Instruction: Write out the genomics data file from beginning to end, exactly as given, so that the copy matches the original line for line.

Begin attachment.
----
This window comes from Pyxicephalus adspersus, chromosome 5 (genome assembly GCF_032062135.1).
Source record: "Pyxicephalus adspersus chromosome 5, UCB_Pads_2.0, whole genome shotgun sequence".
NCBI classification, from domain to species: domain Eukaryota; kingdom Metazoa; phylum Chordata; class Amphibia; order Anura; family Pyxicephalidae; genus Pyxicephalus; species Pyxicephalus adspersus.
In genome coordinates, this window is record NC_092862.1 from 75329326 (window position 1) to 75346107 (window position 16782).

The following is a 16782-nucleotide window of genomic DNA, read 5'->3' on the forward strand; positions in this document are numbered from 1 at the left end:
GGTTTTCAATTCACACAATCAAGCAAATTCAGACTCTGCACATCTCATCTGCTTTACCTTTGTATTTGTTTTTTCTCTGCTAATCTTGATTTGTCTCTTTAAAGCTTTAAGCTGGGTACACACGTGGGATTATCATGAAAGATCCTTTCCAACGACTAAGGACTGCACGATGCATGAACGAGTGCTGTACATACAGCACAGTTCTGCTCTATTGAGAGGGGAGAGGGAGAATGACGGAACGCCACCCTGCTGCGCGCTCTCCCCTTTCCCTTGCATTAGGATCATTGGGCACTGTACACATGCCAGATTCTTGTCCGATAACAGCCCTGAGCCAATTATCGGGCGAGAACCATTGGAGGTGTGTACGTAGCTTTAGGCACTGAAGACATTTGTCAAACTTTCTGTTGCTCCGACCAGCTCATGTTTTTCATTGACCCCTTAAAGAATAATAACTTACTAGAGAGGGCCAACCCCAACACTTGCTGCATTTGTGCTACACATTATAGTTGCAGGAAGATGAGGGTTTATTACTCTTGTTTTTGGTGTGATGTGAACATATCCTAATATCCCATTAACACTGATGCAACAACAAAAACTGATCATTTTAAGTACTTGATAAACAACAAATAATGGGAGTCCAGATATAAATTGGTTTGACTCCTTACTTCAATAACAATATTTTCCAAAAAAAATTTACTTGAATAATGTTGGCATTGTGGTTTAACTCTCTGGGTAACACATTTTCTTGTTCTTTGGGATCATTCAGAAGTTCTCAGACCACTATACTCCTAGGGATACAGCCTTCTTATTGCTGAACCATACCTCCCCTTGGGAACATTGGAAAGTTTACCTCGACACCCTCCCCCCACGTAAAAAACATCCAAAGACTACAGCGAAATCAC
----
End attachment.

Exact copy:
This window comes from Pyxicephalus adspersus, chromosome 5 (genome assembly GCF_032062135.1).
Source record: "Pyxicephalus adspersus chromosome 5, UCB_Pads_2.0, whole genome shotgun sequence".
NCBI classification, from domain to species: domain Eukaryota; kingdom Metazoa; phylum Chordata; class Amphibia; order Anura; family Pyxicephalidae; genus Pyxicephalus; species Pyxicephalus adspersus.
In genome coordinates, this window is record NC_092862.1 from 75329326 (window position 1) to 75346107 (window position 16782).

The following is a 16782-nucleotide window of genomic DNA, read 5'->3' on the forward strand; positions in this document are numbered from 1 at the left end:
GGTTTTCAATTCACACAATCAAGCAAATTCAGACTCTGCACATCTCATCTGCTTTACCTTTGTATTTGTTTTTTCTCTGCTAATCTTGATTTGTCTCTTTAAAGCTTTAAGCTGGGTACACACGTGGGATTATCATGAAAGATCCTTTCCAACGACTAAGGACTGCACGATGCATGAACGAGTGCTGTACATACAGCACAGTTCTGCTCTATTGAGAGGGGAGAGGGAGAATGACGGAACGCCACCCTGCTGCGCGCTCTCCCCTTTCCCTTGCATTAGGATCATTGGGCACTGTACACATGCCAGATTCTTGTCCGATAACAGCCCTGAGCCAATTATCGGGCGAGAACCATTGGAGGTGTGTACGTAGCTTTAGGCACTGAAGACATTTGTCAAACTTTCTGTTGCTCCGACCAGCTCATGTTTTTCATTGACCCCTTAAAGAATAATAACTTACTAGAGAGGGCCAACCCCAACACTTGCTGCATTTGTGCTACACATTATAGTTGCAGGAAGATGAGGGTTTATTACTCTTGTTTTTGGTGTGATGTGAACATATCCTAATATCCCATTAACACTGATGCAACAACAAAAACTGATCATTTTAAGTACTTGATAAACAACAAATAATGGGAGTCCAGATATAAATTGGTTTGACTCCTTACTTCAATAACAATATTTTCCAAAAAAAATTTACTTGAATAATGTTGGCATTGTGGTTTAACTCTCTGGGTAACACATTTTCTTGTTCTTTGGGATCATTCAGAAGTTCTCAGACCACTATACTCCTAGGGATACAGCCTTCTTATTGCTGAACCATACCTCCCCTTGGGAACATTGGAAAGTTTACCTCGACACCCTCCCCCCACGTAAAAAACATCCAAAGACTACAGCGAAATCAC